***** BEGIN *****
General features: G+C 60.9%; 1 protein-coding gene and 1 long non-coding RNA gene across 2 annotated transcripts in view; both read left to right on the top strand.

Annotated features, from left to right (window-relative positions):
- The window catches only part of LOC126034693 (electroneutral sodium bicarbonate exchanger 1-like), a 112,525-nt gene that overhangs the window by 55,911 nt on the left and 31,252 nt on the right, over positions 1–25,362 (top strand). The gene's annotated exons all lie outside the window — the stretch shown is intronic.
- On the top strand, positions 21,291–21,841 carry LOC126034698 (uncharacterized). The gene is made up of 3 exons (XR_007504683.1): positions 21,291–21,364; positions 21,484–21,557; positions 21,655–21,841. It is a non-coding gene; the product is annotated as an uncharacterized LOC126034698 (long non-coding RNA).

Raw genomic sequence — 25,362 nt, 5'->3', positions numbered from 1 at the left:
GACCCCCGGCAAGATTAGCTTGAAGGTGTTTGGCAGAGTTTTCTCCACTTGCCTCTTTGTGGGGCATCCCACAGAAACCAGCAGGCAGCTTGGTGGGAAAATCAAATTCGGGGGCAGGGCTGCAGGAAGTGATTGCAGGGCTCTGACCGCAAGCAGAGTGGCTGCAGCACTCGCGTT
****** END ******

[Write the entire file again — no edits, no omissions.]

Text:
General features: G+C 60.9%; 1 protein-coding gene and 1 long non-coding RNA gene across 2 annotated transcripts in view; both read left to right on the top strand.

Annotated features, from left to right (window-relative positions):
- The window catches only part of LOC126034693 (electroneutral sodium bicarbonate exchanger 1-like), a 112,525-nt gene that overhangs the window by 55,911 nt on the left and 31,252 nt on the right, over positions 1–25,362 (top strand). The gene's annotated exons all lie outside the window — the stretch shown is intronic.
- On the top strand, positions 21,291–21,841 carry LOC126034698 (uncharacterized). The gene is made up of 3 exons (XR_007504683.1): positions 21,291–21,364; positions 21,484–21,557; positions 21,655–21,841. It is a non-coding gene; the product is annotated as an uncharacterized LOC126034698 (long non-coding RNA).

Raw genomic sequence — 25,362 nt, 5'->3', positions numbered from 1 at the left:
GACCCCCGGCAAGATTAGCTTGAAGGTGTTTGGCAGAGTTTTCTCCACTTGCCTCTTTGTGGGGCATCCCACAGAAACCAGCAGGCAGCTTGGTGGGAAAATCAAATTCGGGGGCAGGGCTGCAGGAAGTGATTGCAGGGCTCTGACCGCAAGCAGAGTGGCTGCAGCACTCGCGTT